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Old May 1, 2011   #15
wmontanez's Avatar
Join Date: Jan 2010
Location: MA
Posts: 777

Jeannine, hi.
The idea of pulling plants started in another thread talking about rapid multiplication. My interest was to start one potato named Skagit Valley Gold early on to get some plants and then harvest small tubers and plant those once my frost free day arrived. Why the trouble? Well, Skagit Valley Gold is one of Tom Wagner's creation that has a lot of good attributes like bountiful production of small potatoes of very good flavor, high levels of carotenoids, short cooking time, and short dormancy. I do live in an area with long winters and 120 days or so of growing season. It breaks dormancy too soon for me, in fact one month after harvest. That is a good quality if you live in the tropics or an area where you can half 2 seasons of growing potatoes. As a backup I sent one tuber to my mom in the Caribbean and she propagate it and send me one tuber back just now, because I was babying those tubers for months! It begun to shrivel and I was afraid to lose them. Say you only have one tuber of a rare or unique variety, by pulling plants or by taking cuttings and rooting, one can multiply the plants to get several and make a seed stock to save for next season.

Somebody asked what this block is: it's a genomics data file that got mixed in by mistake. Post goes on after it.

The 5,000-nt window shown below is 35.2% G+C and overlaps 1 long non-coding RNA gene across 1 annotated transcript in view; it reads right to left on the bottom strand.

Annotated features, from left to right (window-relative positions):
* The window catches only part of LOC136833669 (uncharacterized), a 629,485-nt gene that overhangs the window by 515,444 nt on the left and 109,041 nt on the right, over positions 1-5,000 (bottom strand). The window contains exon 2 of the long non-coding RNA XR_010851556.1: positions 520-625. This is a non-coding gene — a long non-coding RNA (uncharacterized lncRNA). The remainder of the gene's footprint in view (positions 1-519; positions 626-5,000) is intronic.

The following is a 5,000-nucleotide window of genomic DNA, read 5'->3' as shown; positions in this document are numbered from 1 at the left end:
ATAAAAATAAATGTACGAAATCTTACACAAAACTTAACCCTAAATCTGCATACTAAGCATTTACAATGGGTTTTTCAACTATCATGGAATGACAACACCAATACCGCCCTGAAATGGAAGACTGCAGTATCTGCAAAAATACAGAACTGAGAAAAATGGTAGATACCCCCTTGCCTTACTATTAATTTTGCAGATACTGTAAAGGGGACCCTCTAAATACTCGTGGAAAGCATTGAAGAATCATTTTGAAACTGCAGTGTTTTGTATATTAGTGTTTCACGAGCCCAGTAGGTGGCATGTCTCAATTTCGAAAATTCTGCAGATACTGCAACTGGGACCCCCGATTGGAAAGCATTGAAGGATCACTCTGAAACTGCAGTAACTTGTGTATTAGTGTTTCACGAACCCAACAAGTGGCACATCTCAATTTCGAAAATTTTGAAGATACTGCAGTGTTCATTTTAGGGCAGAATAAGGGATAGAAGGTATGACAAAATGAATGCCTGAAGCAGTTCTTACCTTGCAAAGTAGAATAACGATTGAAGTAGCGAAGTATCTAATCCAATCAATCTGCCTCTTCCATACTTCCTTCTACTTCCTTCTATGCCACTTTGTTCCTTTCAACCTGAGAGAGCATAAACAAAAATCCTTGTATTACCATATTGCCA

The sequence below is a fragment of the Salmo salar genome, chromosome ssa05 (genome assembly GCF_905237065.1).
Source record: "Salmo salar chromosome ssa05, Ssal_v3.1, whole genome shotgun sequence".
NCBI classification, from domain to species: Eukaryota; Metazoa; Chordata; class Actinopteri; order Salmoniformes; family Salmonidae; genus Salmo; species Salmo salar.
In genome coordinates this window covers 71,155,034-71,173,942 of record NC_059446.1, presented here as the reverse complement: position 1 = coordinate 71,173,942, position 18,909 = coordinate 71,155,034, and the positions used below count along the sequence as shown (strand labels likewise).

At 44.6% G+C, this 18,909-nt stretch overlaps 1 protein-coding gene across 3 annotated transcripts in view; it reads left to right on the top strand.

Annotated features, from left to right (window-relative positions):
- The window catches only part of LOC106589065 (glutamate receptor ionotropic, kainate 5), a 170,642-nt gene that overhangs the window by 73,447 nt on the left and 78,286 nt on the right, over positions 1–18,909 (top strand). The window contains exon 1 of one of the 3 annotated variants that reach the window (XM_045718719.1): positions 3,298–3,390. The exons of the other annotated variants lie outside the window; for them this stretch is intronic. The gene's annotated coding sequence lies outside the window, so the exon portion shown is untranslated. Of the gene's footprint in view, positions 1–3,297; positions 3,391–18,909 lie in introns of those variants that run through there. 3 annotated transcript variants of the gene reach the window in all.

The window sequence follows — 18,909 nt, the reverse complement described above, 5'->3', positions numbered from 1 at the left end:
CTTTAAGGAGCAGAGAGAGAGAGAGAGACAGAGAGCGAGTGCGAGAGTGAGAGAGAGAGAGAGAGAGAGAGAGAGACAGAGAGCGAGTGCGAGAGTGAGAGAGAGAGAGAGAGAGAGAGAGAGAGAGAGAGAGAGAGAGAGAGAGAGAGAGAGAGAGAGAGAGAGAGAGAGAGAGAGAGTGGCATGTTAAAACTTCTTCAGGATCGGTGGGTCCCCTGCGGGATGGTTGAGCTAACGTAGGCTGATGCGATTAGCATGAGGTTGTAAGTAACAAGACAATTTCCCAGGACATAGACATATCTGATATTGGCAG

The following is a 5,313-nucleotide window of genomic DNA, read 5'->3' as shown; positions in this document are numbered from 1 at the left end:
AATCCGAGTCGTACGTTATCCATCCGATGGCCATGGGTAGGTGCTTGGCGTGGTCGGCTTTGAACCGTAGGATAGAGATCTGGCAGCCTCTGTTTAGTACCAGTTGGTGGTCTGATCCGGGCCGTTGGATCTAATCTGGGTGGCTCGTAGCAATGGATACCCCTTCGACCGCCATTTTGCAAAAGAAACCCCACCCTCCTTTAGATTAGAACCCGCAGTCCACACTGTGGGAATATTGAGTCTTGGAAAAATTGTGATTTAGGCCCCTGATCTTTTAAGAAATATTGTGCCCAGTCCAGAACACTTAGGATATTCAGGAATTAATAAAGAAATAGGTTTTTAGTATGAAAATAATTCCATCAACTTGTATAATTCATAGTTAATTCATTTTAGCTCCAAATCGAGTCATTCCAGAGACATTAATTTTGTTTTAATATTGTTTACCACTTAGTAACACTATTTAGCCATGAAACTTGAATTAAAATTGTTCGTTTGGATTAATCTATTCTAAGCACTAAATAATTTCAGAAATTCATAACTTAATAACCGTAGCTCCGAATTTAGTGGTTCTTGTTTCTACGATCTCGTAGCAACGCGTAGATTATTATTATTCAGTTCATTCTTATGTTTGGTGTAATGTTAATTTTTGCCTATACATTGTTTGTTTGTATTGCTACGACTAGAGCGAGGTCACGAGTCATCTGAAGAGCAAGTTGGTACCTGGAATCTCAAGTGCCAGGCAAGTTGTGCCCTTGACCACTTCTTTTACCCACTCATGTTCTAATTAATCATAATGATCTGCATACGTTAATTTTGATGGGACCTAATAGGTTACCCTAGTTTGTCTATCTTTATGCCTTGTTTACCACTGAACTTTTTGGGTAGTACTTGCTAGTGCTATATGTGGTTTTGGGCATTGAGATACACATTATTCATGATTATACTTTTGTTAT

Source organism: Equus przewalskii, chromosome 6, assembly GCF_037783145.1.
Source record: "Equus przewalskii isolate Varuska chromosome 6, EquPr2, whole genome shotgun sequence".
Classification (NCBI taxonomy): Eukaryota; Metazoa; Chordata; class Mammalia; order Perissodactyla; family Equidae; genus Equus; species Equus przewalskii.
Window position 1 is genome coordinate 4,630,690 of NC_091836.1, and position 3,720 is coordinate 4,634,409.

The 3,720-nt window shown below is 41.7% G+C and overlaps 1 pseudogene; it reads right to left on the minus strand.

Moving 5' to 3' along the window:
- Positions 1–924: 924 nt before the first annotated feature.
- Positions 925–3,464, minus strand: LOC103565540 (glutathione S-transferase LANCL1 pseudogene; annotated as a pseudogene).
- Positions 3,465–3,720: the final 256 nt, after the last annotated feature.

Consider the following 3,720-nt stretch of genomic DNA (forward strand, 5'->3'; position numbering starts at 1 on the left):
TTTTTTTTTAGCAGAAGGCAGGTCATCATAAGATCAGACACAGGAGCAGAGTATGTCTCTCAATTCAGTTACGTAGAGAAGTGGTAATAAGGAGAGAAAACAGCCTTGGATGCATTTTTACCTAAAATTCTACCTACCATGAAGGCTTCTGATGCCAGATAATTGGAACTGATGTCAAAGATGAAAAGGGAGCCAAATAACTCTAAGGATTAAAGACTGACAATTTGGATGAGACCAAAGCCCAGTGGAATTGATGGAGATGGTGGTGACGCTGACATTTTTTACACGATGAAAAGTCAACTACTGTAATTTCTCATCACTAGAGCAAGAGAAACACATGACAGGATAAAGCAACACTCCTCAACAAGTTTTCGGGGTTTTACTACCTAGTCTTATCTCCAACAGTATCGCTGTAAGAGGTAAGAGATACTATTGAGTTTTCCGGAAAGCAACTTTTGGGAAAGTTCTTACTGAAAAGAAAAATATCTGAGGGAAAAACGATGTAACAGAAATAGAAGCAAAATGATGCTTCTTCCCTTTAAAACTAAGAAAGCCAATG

I guess is not the easiest way to garden but I am learning different ways to be able to grow food reliably and making it self-sustainable.

Right now I do have about 5-6 Skagit Valley Gold potato plants growing happily and I am 3 weeks away from my frost-free day. . .
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